Jim Green, the head of NASA’s Planetary Science Division, shook things up for planetary scientists this week by announcing a restructuring that will change how the division funds grant proposals. The change has drawn criticism from some researchers, who say that it threatens to delay funding for their projects by up to a year and could put some out of work. One of the fiercest critics of the restructuring, ironically, is the co-author of a report that Green says recommended the change in the first place.
The change will cause difficulties for some scientists, NASA acknowledges. But Green says the agency is preparing to provide bridge funds to accommodate those who may face a funding gap.
At stake is $210 million that the division gives out in grants every year for researchers to make sense of data collected by planetary missions. Because each of these grants is typically given for 3 years, the division makes new awards equal to roughly one-third of the budget—$70 million—every year. Now, the division puts out calls for proposals at steady intervals throughout the year on about two dozen narrow topics such as cosmochemistry and planetary astronomy.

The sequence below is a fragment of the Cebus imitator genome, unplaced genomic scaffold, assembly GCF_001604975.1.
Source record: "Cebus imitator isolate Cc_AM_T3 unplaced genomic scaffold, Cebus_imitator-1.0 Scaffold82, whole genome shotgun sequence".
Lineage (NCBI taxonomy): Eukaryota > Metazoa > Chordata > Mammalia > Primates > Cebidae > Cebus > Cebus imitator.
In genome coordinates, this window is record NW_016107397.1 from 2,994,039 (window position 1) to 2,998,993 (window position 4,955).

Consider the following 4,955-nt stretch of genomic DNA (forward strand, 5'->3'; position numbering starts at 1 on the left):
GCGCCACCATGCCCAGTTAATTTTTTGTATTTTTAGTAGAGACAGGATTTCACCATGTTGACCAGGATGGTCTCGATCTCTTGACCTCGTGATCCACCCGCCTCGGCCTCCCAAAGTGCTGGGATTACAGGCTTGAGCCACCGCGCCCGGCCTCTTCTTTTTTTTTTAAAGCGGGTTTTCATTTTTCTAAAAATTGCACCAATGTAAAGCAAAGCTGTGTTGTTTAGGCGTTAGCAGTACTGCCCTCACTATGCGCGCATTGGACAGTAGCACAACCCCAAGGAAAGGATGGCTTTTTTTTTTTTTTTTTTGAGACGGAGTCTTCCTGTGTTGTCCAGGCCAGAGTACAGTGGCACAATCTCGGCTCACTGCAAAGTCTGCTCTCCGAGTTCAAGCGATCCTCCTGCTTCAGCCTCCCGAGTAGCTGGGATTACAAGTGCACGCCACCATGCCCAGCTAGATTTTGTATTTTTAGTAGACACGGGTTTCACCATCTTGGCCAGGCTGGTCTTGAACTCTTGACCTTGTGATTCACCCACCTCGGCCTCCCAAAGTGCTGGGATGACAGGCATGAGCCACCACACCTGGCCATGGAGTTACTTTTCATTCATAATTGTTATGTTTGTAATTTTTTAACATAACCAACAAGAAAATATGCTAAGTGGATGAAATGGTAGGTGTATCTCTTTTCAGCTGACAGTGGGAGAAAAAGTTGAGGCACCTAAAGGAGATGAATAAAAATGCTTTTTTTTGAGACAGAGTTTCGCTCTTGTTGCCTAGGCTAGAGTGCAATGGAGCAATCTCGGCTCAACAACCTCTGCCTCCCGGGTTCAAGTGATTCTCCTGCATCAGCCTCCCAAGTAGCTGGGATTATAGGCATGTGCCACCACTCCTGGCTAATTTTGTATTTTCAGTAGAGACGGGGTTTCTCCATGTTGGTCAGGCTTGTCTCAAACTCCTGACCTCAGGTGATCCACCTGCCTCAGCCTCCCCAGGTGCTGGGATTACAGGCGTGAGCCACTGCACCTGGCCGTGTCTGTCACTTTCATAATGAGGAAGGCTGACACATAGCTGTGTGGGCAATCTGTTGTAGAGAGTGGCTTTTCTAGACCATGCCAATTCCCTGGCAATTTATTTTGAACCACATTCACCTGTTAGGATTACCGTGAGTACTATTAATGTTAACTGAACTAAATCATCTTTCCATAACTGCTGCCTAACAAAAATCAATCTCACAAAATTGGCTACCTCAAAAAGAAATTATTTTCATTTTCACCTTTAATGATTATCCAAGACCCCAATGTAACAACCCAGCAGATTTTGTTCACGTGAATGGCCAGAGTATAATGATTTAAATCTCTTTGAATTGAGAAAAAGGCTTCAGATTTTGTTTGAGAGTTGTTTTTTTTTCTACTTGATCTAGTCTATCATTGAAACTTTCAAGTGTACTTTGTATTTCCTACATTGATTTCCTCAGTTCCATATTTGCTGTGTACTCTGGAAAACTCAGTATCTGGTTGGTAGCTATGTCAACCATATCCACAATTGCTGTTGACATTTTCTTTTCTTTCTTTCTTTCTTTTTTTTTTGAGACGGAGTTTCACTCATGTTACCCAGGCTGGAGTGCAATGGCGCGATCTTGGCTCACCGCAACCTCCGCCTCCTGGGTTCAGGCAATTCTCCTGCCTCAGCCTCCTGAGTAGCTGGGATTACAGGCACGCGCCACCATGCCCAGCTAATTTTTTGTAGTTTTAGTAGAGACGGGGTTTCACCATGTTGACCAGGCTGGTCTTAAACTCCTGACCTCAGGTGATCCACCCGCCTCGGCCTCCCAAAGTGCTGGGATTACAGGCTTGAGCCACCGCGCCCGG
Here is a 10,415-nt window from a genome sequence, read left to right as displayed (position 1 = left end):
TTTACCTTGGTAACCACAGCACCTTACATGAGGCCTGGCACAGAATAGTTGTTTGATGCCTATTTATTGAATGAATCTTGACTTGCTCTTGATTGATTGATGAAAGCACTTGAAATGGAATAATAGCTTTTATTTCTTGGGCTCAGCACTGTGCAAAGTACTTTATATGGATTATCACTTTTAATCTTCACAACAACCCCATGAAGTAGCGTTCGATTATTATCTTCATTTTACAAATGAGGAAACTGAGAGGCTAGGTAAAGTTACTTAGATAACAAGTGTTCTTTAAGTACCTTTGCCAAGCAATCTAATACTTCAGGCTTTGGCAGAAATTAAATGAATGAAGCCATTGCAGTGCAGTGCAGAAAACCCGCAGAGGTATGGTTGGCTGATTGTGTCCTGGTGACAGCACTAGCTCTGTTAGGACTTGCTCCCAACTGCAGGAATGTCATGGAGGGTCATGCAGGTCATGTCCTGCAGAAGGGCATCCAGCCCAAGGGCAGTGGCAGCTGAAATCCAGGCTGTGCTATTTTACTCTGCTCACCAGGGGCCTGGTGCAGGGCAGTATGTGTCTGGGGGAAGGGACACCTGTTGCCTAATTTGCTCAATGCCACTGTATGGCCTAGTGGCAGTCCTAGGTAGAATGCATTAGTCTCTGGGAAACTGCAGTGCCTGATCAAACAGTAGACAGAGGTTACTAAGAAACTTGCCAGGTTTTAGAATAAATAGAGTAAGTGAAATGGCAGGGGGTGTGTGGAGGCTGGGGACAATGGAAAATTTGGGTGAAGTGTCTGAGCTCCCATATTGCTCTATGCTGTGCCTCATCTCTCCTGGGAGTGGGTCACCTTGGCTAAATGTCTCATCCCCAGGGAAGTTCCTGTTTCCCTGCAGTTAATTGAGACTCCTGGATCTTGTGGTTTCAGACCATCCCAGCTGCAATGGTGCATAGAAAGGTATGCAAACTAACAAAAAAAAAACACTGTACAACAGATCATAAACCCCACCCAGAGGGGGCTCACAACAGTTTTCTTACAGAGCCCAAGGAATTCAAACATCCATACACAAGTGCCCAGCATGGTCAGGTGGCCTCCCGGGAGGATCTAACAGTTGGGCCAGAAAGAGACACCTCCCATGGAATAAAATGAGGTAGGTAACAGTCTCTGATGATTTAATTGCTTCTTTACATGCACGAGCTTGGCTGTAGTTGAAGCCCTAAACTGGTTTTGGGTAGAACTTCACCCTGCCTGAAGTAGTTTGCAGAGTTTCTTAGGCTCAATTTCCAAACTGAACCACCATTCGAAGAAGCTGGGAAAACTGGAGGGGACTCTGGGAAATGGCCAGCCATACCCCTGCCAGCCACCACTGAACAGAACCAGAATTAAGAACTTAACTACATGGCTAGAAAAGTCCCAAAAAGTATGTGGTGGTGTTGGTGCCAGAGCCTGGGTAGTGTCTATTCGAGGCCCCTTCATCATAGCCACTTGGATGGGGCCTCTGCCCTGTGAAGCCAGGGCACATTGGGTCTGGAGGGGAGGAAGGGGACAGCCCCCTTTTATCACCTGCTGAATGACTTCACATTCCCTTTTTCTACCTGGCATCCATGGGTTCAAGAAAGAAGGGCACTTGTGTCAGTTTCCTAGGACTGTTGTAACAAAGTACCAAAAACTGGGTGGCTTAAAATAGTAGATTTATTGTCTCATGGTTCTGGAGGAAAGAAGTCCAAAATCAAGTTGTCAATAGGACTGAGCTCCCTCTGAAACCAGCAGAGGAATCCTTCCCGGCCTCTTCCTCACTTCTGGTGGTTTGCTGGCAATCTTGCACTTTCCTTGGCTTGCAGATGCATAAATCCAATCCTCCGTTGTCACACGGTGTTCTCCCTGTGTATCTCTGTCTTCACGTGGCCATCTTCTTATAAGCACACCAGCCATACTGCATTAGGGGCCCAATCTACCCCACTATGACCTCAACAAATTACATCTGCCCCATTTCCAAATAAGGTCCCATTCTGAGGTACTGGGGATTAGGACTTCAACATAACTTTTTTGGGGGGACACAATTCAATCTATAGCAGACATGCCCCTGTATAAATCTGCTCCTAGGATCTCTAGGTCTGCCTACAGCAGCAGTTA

At a virtual town hall meeting on Tuesday, Green announced that 12 of these narrower current program areas will now be replaced by five thematic categories: emerging worlds, solar system workings, habitable worlds, exobiology, and solar system observations. Green says these themes were identified as fundamental areas of inquiry in the National Academies’ 2010 decadal review of planetary sciences.
“The restructuring is all about making sure that the community is focused on fundamental science objectives,” Green tells ScienceInsider. “It allows us to take our limited resources and apply them to the goals that the best minds in the community have laid out.” At the same time, Green says, the restructuring doesn’t reduce opportunities for funding. For instance, those who previously applied for grants in response to a call on the topic of cosmochemistry will now be able to apply under emerging worlds and solar system workings. NASA will open up the new themes for competition—one at a time—starting February 2014.
However, the change will disrupt the rhythm of calls for proposals that the community has been used to. The worst affected may be those who work on topics such as planetary geology and geophysics and planetary atmospheres, which have now been bundled into the solar system workings theme. That theme—according to a timetable drawn up by NASA officials—will be the last of the five themes to be opened up for competition, and that will happen in February 2015. That means scientists working on certain topics, who were gearing up to apply for funding early next year—as per the old timetable—will not be able to apply until February 2015.